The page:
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It seems there is no genre of writing Marie NDiaye will not make her own. Asked to write a memoir, she turned in this paranoid fantasia of rising floodwaters, walking corpses, eerie depictions of her very own parents, and the incessant reappearance of women in green. Just who are these green women? They are powerful (one was NDiaye's disciplinarian grade-school teacher). They are mysterious (one haunts a house like a ghost and may be visible only to the author). They are seductive (one stole a friend's husband). And they are unbearably personal (one is NDiaye's own mother). They are all, in their way, aspects of their creator, at once frightening, menacing, and revealing of everything submerged within the consciousness of this singular literary talent. A courageous, strikingly honest, and unabashedly innovative self-portrait, NDiaye's kaleidoscopic look at the women in green is a revelation to us all -- about how we form our identities, how we discover those things we repress, and how our obsessions become us.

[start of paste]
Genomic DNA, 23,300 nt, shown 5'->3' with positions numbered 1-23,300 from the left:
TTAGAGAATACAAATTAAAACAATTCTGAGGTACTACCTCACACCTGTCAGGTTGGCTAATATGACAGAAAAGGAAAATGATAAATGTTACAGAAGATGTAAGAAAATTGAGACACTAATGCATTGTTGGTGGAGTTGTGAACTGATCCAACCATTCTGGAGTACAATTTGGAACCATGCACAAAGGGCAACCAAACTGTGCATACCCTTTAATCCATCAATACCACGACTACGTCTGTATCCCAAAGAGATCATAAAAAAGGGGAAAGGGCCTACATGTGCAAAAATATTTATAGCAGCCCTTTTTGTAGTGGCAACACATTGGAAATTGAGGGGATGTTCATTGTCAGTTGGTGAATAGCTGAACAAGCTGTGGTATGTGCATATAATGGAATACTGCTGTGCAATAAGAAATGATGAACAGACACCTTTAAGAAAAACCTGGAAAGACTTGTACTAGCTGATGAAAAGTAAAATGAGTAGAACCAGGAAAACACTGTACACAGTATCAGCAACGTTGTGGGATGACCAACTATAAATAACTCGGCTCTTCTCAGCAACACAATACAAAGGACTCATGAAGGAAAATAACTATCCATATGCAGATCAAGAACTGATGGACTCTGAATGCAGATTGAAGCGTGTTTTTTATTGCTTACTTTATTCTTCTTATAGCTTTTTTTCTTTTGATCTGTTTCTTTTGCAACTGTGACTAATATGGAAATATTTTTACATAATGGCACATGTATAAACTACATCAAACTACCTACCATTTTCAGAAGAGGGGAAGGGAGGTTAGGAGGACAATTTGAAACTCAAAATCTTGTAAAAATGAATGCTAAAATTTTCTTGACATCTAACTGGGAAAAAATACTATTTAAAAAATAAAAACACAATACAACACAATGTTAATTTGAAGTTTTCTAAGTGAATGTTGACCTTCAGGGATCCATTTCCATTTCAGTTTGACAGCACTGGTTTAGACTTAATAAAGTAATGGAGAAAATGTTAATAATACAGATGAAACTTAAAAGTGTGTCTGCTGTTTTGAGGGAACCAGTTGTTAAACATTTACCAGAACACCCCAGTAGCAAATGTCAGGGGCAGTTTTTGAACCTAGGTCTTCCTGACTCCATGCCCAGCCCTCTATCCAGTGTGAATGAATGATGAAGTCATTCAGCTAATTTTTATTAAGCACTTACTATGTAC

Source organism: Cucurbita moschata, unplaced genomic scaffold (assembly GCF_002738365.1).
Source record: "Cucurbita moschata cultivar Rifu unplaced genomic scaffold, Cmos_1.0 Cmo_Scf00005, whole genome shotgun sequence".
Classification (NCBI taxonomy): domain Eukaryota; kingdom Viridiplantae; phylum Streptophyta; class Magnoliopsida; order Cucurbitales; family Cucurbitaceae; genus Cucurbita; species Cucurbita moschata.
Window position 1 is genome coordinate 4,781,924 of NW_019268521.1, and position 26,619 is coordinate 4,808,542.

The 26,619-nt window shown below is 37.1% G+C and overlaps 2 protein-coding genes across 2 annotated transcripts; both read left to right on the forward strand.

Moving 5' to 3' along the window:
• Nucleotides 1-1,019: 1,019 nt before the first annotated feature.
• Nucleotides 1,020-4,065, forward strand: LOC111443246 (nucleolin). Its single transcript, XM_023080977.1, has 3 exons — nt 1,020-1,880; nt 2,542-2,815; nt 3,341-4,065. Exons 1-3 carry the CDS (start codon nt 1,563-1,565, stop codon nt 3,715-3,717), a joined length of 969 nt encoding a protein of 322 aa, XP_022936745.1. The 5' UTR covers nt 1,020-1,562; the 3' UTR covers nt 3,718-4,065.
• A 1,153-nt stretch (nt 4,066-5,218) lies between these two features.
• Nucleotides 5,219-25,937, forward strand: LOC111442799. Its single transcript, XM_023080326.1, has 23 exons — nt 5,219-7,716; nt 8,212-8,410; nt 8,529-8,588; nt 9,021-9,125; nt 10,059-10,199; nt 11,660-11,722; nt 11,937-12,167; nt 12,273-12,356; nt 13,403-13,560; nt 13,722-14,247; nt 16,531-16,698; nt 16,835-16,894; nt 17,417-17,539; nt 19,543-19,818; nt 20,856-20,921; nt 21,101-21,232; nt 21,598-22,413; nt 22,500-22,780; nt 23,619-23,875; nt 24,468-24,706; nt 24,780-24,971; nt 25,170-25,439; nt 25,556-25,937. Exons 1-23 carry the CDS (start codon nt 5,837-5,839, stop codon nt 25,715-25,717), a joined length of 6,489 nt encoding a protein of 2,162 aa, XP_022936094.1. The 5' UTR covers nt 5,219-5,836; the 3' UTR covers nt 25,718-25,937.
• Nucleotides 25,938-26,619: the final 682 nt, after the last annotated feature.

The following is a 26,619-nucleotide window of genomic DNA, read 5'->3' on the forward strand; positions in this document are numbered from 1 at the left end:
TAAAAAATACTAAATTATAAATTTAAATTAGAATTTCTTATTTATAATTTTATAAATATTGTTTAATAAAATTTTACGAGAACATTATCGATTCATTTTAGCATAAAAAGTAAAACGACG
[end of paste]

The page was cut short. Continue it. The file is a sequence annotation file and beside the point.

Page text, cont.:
About the Author
Marie NDiaye met her father for the first time at age 15, two years before publishing her first novel. She is the recipient of the Prix Femina and the Prix Goncourt, the latter being highest honor a French writer can receive. One of ten finalists for the 2013 International Booker Prize, alongside Lydia Davis and Marilynne Robinson, she is the author of over a dozen plays and works of prose. Jordan Stump is a two-time nominee for the IMPAC Dublin Literary Award. One of the leading translators of innovative French literature, he has translated books by Nobel laureate Claude Simon, plus Jean-Philippe Toussaint, Eric Chevillard, and Jules Verne's French-language novel The Mysterious Island.